Improving the quality of vocational students’ collaboration and knowledge acquisition through instruction and joint reflection

Research output: Contribution to journalArticleAcademicpeer-review

3 Downloads (Pure)

Abstract

New societal demands call for schools to train students’ collaboration skills. However, research thus far has focused mainly on promoting collaboration to facilitate knowledge acquisition and has rarely provided insight into how to train students’ collaboration skills. This study demonstrates the positive effects on the quality of students’ collaboration and their knowledge acquisition of an instructional approach that consists of conventional instruction and an online tool that fosters students’ joint reflection on their collaborative behavior by employing self- and peer assessment and goal setting. Both the instruction and the collaboration reflection tool were designed to promote students’ awareness of effective collaboration characteristics (the RIDE rules) and their own collaborative behavior. First-year technical vocational students (N = 198, M age = 17.7 years) worked in heterogeneous triads in a computer-supported collaborative learning environment (CSCL) on topics concerning electricity. They received either 1) conventional instruction about collaboration and the online collaboration reflection tool, 2) collaboration instruction only, or 3) no collaboration instruction and no tool. Analysis of chat data (n = 92) and knowledge tests (n = 87) showed that students from the instruction with tool condition outperformed the other students as far as their collaborative behavior and their domain knowledge gains.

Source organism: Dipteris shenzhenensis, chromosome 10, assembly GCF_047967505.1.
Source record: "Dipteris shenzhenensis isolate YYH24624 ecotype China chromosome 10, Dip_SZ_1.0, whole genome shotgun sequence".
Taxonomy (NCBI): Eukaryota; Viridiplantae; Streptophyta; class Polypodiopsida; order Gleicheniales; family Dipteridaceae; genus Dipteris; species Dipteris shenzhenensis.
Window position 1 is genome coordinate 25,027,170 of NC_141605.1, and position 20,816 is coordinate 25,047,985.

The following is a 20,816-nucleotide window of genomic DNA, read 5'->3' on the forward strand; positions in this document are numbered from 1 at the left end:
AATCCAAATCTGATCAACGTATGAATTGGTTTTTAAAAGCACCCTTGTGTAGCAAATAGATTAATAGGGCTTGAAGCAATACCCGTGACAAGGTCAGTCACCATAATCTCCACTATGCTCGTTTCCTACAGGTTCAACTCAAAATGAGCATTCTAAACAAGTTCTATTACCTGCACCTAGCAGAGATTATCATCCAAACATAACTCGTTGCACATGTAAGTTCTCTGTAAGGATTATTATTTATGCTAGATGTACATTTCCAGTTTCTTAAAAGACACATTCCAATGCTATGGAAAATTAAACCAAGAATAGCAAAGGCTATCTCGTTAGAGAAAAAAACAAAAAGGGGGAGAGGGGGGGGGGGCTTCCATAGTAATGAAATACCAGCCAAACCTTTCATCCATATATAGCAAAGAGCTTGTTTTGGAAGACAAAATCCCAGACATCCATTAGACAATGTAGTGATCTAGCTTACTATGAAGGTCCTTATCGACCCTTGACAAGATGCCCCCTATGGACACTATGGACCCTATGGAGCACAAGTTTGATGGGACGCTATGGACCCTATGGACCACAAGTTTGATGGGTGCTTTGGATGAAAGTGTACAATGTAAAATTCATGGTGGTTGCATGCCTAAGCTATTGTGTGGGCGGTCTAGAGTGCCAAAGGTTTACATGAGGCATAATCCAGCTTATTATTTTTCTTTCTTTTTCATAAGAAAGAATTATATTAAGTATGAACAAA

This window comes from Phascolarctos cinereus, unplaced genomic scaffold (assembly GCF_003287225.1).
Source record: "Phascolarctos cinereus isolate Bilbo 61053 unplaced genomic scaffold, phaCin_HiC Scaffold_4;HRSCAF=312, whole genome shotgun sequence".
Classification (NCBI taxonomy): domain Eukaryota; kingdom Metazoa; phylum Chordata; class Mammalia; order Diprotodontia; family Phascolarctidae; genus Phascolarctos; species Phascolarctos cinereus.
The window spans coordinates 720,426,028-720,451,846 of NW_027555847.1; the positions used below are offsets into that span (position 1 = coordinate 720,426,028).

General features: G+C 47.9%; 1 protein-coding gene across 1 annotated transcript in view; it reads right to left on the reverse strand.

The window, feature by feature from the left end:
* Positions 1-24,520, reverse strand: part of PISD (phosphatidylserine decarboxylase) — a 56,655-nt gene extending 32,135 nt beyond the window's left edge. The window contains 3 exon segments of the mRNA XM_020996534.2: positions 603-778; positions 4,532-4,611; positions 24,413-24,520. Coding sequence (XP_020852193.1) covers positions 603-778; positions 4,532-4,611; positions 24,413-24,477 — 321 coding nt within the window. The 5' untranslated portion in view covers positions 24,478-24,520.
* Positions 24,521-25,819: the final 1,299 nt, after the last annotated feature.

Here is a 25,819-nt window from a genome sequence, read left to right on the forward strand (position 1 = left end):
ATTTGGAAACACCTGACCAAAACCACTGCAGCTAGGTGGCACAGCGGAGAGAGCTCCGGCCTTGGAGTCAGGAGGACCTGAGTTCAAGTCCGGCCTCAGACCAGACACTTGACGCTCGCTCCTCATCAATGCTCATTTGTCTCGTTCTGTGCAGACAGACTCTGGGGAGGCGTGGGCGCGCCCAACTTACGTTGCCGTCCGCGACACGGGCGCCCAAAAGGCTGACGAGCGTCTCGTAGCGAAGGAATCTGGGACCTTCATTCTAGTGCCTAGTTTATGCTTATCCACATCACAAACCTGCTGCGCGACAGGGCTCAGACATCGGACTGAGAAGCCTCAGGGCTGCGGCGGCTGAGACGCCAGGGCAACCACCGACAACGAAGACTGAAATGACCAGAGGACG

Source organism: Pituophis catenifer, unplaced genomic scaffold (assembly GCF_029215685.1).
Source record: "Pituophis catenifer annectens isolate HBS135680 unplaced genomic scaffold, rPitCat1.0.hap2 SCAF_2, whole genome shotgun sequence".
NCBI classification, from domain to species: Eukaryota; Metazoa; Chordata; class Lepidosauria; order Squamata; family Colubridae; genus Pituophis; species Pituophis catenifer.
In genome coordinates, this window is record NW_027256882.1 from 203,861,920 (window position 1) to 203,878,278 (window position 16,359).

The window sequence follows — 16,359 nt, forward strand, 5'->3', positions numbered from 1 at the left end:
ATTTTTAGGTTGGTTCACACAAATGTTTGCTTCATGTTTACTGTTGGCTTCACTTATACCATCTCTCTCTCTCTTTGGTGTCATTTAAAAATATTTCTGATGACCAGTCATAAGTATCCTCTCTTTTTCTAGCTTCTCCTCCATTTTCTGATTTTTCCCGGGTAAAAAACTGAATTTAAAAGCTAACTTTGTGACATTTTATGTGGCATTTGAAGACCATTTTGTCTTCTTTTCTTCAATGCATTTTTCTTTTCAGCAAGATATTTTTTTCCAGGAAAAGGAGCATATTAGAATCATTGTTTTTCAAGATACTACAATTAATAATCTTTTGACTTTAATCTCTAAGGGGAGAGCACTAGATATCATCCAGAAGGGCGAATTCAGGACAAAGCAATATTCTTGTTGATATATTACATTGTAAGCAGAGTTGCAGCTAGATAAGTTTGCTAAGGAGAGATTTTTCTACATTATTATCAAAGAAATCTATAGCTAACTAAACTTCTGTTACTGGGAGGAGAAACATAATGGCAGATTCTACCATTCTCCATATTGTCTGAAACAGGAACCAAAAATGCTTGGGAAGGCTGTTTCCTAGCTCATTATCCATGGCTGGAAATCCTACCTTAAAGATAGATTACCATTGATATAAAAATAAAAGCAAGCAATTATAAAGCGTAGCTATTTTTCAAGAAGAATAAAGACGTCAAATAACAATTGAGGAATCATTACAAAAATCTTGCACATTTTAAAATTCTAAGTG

Original languageEnglish
Pages (from-to)53-76
Number of pages24
JournalInternational journal of computer-supported collaborative learning
Volume14
Issue number1
DOIs
Publication statusPublished - 4 Mar 2019

Fingerprint

Knowledge acquisition
knowledge acquisition
Students
instruction
student
chat
Electricity
electricity
learning environment

Keywords

  • UT-Hybrid-D
  • Collaboration reflection tool
  • Collaborative learning
  • Inquiry learning
  • Collaboration instruction

Cite this

@article{93a1173f82b34b42928a2a583223e993,
title = "Improving the quality of vocational students’ collaboration and knowledge acquisition through instruction and joint reflection",
abstract = "New societal demands call for schools to train students’ collaboration skills. However, research thus far has focused mainly on promoting collaboration to facilitate knowledge acquisition and has rarely provided insight into how to train students’ collaboration skills. This study demonstrates the positive effects on the quality of students’ collaboration and their knowledge acquisition of an instructional approach that consists of conventional instruction and an online tool that fosters students’ joint reflection on their collaborative behavior by employing self- and peer assessment and goal setting. Both the instruction and the collaboration reflection tool were designed to promote students’ awareness of effective collaboration characteristics (the RIDE rules) and their own collaborative behavior. First-year technical vocational students (N = 198, M age = 17.7 years) worked in heterogeneous triads in a computer-supported collaborative learning environment (CSCL) on topics concerning electricity. They received either 1) conventional instruction about collaboration and the online collaboration reflection tool, 2) collaboration instruction only, or 3) no collaboration instruction and no tool. Analysis of chat data (n = 92) and knowledge tests (n = 87) showed that students from the instruction with tool condition outperformed the other students as far as their collaborative behavior and their domain knowledge gains.",
keywords = "UT-Hybrid-D, Collaboration reflection tool, Collaborative learning, Inquiry learning, Collaboration instruction",
author = "Eshuis, {Elise H.} and {ter Vrugte}, Judith and Anjo Anjewierden and Lars Bollen and Jakob Sikken and {de Jong}, Ton",